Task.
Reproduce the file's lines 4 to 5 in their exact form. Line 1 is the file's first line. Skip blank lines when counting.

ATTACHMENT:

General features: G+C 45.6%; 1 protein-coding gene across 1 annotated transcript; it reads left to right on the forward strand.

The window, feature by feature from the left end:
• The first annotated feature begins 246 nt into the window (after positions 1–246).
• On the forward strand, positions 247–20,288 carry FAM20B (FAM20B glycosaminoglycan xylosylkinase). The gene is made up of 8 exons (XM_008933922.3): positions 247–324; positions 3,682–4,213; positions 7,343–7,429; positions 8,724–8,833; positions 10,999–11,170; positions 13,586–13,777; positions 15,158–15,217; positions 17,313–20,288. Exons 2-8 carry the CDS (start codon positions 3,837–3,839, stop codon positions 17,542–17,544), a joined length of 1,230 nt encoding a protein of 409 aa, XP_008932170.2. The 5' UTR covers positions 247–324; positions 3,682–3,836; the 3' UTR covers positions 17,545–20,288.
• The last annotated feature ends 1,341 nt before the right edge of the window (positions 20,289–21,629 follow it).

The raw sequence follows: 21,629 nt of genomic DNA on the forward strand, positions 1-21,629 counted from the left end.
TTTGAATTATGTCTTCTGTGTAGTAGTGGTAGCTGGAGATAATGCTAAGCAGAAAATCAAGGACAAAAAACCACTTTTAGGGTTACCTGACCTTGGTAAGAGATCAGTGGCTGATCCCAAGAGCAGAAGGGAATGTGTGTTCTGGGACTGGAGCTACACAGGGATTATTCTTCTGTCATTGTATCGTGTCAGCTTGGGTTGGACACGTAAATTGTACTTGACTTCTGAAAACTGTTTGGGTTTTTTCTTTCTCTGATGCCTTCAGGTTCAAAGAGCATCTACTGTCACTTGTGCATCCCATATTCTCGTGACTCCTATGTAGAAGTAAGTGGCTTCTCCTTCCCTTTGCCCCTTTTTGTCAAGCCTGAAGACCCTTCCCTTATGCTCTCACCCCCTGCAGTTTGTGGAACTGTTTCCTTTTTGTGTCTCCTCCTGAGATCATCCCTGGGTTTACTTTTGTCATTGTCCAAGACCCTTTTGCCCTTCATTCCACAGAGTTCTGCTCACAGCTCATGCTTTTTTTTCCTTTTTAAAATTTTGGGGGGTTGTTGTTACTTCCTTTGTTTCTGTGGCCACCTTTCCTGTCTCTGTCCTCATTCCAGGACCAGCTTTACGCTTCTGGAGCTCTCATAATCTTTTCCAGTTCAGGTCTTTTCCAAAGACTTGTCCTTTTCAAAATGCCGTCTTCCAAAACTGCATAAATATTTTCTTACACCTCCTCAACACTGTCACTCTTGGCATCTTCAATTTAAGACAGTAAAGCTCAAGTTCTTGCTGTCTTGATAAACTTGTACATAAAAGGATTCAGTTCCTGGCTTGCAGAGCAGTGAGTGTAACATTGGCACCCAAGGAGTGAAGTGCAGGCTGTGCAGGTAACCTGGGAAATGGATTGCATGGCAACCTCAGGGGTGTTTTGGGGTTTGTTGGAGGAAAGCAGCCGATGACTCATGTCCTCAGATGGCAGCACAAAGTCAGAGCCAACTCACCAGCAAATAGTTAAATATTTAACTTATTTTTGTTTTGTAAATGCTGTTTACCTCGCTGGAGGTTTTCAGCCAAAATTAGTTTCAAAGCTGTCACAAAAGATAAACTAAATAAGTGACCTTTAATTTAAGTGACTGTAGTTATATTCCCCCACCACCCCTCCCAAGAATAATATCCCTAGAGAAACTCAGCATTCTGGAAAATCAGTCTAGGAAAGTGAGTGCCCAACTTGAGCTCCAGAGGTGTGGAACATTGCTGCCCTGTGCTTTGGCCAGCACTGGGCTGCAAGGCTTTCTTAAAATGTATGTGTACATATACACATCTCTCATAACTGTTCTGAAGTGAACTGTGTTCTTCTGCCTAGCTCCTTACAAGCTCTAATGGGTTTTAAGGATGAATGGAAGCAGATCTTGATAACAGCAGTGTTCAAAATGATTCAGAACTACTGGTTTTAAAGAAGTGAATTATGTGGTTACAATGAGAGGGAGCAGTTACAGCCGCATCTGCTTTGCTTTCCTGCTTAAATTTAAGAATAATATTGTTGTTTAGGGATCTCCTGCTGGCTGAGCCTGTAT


• On the forward strand, positions 247–20,288 carry FAM20B (FAM20B glycosaminoglycan xylosylkinase). The gene is made up of 8 exons (XM_008933922.3): positions 247–324; positions 3,682–4,213; positions 7,343–7,429; positions 8,724–8,833; positions 10,999–11,170; positions 13,586–13,777; positions 15,158–15,217; positions 17,313–20,288. Exons 2-8 carry the CDS (start codon positions 3,837–3,839, stop codon positions 17,542–17,544), a joined length of 1,230 nt encoding a protein of 409 aa, XP_008932170.2. The 5' UTR covers positions 247–324; positions 3,682–3,836; the 3' UTR covers positions 17,545–20,288.
• The last annotated feature ends 1,341 nt before the right edge of the window (positions 20,289–21,629 follow it).